Understanding Lease Buyout Agreements
Rent stabilization was one of the best things to happen to renters in New York City. It provides a shield against being priced out of your own home by skyrocketing rent increments each year. But because the market rate for rents keeps rising, landlords have strong incentives to convince current tenants to move out so that they can raise rates for new tenants.
One method that can be beneficial to both parties is the lease buyout agreement. In short, landlords offer tenants a lump sum of money if they agree to move out of their rent-controlled apartment. The terms of the buyout are negotiable, and both sides must pay attention to certain considerations before making or accepting an offer.
For Renters Considering A Tenant Buyout
If your landlord is offering to buy out your lease, only you can decide if the amount offered is worth it to you. Here are some factors to consider:
- How much are you paying in rent and how does that compare to the current market rate?
- Include the costs of moving into your calculation.
- Can you afford market-rate rent on a new apartment?
- Does it seem like your landlord is being transparent with you and disclosing all important information, including that you have the right to consult with a lawyer and the right to refuse the offer?
For Landlords Seeking A Lease Buyout Agreement
It is important to make your own calculations before offering a lease buyout. This should include a lease review of the unit’s rental price and what you could get under current market rate. Then, you need to decide how much you can afford to spend on a lease buyout — what’s the lowest sum you can offer that the tenant will accept?
Finally, you need to be transparent and noncoercive in your approach to the buyout (more information on that below).
The Use Of Harassment To Force A Lease Buyout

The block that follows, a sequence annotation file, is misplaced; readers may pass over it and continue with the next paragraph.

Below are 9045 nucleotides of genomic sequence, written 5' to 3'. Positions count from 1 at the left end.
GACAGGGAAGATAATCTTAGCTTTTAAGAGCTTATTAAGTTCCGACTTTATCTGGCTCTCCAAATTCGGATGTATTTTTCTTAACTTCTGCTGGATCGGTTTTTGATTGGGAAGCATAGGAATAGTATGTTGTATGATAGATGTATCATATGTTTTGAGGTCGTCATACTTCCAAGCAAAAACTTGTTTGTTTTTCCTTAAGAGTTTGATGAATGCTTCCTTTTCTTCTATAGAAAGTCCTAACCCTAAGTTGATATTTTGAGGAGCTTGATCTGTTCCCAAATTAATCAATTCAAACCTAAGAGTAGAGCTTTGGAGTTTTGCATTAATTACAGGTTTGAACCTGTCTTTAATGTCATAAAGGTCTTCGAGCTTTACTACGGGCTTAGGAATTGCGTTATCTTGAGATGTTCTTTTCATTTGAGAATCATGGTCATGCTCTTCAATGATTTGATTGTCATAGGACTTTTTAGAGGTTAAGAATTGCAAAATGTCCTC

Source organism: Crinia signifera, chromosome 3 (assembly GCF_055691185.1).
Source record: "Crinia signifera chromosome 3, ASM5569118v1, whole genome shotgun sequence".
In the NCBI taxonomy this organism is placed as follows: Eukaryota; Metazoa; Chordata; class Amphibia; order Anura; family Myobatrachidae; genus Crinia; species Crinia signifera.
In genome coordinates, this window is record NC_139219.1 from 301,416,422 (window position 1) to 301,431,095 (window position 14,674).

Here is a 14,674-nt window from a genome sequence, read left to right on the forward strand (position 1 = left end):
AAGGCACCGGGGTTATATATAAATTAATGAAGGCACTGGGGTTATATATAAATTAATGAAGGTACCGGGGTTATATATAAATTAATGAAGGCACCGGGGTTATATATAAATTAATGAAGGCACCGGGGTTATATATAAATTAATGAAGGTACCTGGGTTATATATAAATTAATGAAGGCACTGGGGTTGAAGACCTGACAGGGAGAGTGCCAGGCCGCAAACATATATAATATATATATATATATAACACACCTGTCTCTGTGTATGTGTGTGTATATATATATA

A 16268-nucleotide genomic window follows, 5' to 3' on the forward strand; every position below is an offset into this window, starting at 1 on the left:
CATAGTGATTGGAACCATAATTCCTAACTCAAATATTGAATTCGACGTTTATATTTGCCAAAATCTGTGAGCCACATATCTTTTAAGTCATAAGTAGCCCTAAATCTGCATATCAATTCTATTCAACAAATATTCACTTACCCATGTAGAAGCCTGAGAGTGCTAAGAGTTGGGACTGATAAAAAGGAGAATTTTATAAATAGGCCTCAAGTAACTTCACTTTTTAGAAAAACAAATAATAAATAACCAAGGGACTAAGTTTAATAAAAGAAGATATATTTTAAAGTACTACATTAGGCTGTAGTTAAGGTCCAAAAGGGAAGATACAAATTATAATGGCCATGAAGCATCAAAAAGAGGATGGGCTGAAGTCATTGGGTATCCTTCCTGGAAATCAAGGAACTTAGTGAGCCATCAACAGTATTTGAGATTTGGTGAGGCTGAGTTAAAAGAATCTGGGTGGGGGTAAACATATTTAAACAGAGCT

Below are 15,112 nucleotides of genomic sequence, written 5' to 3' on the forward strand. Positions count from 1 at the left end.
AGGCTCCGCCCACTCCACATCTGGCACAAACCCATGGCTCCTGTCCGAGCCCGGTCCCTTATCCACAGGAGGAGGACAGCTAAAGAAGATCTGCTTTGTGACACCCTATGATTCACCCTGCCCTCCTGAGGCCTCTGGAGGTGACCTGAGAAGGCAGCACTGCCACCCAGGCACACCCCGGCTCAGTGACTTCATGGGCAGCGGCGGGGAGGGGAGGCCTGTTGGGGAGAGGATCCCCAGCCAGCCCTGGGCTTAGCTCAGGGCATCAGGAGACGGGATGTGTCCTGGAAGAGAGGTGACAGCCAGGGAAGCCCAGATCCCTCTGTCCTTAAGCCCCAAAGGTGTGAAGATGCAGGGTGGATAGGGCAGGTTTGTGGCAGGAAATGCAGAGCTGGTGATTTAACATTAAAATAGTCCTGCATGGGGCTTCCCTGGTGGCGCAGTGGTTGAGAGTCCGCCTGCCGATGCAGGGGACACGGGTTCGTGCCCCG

Unfortunately, it is common for landlords to pressure tenants into taking a lease buyout through harassment, intimidation and creating an inhospitable living environment. Both tenants and landlords need to know that some of these practices are illegal, while others are prohibited under the New York City Housing Maintenance Code. Unacceptable tactics include:
Verbal abuse, harassment and use of obscene language
- Communicating with the tenant at his or her place of employment (without consent) or communicating at all hours of the day and night
- Threatening or using force
- Failing to make necessary repairs
- Interrupting or cutting off essential services (water, heat, etc.)
- Scheduling ongoing construction work that intentionally creates a disturbance and makes it difficult to continue living there
- Providing false information to tenants
Tenants can report their landlords for harassment and may be eligible to receive up to $10,000 per offense in compensation. Moreover, if a tenant provides written notification that he or she does not want to be contacted for 180 days, the landlord must honor this request.
Contact Us To Discuss Your Case For Free
The Law Office of Seth Rosenfeld, Esq., is based in Forest Hills and serves all of Queens. Whether you are a landlord or a renter, we can help you draft/review/negotiate a lease buyout offer that meets your needs and achieves your goals.